For her fourth pop-up, Chef Johanna is going home. She is excited to share the food and wine of Alto-Adige, an autonomous province in Northern Italy, and birthplace of her father. Over countless visits to spend time with her family in Südtirol—as it’s known locally—Johanna developed an admiration for the cuisine’s unique marriage of Italian and Austrian flavors.

Sounds delicious! Make your reservation here (requires a $20 per person deposit). To keep up to date on future pop up events at District Space, don’t forget to follow their Twitter feed and Facebook page. District Space is located at 3522 12th Street NE.


Menomale Celebrates Five Years of Neapolitan Pizza

Maria Rusciano, co-owner of Menomale

There’s pizza. Then there’s Neapolitan pizza: an almost religious style of pizza making that involves special ingredients (such as Fior di latte mozzarella and San Marzano tomatoes) and specific techniques. Distinct for its crispy outer ring of crust, it’s a delicious fork-and-knife pizza experience that’s rare in the D.C. Metro area. But Brookland has Menomale: a Neapolitan pizzeria to call its own.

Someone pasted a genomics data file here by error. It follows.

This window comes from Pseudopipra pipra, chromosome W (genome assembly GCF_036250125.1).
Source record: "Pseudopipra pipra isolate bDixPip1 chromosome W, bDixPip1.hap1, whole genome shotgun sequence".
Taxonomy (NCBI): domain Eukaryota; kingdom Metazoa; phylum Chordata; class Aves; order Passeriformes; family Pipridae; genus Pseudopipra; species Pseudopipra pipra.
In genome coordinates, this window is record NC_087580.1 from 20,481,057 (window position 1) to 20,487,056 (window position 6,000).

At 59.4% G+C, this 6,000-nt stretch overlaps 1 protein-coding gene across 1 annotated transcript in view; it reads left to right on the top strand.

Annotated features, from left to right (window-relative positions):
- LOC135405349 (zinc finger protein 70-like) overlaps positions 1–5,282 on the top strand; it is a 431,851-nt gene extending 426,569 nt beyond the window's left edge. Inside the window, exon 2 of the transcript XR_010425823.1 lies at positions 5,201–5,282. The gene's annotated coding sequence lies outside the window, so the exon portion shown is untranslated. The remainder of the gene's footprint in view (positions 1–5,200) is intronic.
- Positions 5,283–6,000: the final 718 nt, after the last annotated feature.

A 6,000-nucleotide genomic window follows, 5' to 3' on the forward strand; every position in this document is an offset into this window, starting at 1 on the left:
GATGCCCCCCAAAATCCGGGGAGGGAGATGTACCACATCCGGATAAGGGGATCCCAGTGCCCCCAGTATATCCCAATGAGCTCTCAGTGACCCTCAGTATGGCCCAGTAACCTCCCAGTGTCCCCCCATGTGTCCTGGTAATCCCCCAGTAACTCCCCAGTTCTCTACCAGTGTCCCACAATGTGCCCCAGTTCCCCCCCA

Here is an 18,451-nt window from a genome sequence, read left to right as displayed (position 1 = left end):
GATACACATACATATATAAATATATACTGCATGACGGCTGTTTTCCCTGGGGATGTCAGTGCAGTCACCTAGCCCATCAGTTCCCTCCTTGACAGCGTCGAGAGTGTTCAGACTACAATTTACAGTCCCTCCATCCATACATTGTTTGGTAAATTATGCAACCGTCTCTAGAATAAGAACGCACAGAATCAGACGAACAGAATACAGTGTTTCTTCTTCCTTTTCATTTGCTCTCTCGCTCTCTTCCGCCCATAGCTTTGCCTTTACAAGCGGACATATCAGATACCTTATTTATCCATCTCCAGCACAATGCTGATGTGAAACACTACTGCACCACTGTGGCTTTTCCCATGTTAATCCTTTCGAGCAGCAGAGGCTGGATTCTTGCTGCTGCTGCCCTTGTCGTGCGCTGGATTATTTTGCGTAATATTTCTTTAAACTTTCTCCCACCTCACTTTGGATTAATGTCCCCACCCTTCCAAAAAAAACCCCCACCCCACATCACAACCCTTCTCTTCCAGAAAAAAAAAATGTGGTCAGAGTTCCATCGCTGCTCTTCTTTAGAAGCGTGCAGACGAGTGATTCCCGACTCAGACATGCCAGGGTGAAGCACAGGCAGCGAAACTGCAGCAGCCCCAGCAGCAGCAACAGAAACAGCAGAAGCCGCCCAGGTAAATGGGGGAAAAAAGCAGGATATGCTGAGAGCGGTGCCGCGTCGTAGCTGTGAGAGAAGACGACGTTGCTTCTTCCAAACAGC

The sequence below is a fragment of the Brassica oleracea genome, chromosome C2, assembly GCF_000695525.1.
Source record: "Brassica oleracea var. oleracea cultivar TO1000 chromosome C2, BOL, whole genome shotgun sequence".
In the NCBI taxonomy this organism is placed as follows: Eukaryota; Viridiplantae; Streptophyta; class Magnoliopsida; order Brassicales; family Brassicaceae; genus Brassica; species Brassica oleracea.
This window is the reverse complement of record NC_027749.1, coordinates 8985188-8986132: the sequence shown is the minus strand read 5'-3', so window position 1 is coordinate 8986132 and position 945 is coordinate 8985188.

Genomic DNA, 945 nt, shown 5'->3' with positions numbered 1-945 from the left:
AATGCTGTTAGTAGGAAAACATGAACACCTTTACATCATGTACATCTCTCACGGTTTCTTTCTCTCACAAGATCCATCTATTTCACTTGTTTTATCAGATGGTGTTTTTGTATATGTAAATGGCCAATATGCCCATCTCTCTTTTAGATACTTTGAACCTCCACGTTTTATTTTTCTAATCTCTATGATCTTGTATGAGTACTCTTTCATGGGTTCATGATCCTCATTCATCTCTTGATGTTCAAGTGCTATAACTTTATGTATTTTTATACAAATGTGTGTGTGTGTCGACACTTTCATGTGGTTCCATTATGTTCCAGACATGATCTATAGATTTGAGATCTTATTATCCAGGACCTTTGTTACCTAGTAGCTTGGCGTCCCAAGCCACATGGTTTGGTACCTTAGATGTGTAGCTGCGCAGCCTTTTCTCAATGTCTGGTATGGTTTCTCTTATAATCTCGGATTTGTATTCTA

While it seems like only yesterday Menomale first opened its doors, the restaurant now celebrates five years of business. On a recent afternoon, while the restaurant was still closed and the first wood logs were being lit in the restaurant’s beautiful new tiled oven, we sat down with co-owner Maria Rusciano as she reflected on Menomale’s anniversary – and its future.

How do you feel now that Menomale’s hit its five-year anniversary?

They say time flies when you’re having fun, and it’s been a great five years. We’ve had a very good time just running the business and being a part of the neighborhood. We’re also very proud that we’ve managed to make Menomale not just a neighborhood restaurant but a destination for the entire D.C. Metro area. Some people drive 45 minutes to get here to taste our pizza! We’re very thankful for the success we’ve had.

Why go into the Neapolitan pizza business in the first place?